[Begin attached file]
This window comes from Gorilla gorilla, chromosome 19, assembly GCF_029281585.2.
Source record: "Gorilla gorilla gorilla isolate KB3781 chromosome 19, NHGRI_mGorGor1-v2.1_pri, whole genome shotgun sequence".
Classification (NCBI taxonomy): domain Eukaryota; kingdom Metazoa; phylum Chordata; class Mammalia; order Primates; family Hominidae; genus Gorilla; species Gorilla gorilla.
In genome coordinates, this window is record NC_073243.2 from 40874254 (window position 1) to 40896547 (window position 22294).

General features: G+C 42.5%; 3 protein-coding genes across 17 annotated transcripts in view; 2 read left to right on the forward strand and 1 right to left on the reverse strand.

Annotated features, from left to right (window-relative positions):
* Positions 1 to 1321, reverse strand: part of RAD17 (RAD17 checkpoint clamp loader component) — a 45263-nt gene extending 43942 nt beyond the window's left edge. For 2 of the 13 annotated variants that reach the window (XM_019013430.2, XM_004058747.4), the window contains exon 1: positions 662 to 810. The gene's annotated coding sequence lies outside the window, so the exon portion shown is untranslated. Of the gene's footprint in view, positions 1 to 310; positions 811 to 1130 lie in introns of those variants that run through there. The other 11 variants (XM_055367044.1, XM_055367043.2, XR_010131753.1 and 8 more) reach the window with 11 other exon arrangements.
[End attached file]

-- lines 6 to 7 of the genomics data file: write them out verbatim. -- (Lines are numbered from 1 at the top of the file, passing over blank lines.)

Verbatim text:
Annotated features, from left to right (window-relative positions):
* Positions 1 to 1321, reverse strand: part of RAD17 (RAD17 checkpoint clamp loader component) — a 45263-nt gene extending 43942 nt beyond the window's left edge. For 2 of the 13 annotated variants that reach the window (XM_019013430.2, XM_004058747.4), the window contains exon 1: positions 662 to 810. The gene's annotated coding sequence lies outside the window, so the exon portion shown is untranslated. Of the gene's footprint in view, positions 1 to 310; positions 811 to 1130 lie in introns of those variants that run through there. The other 11 variants (XM_055367044.1, XM_055367043.2, XR_010131753.1 and 8 more) reach the window with 11 other exon arrangements.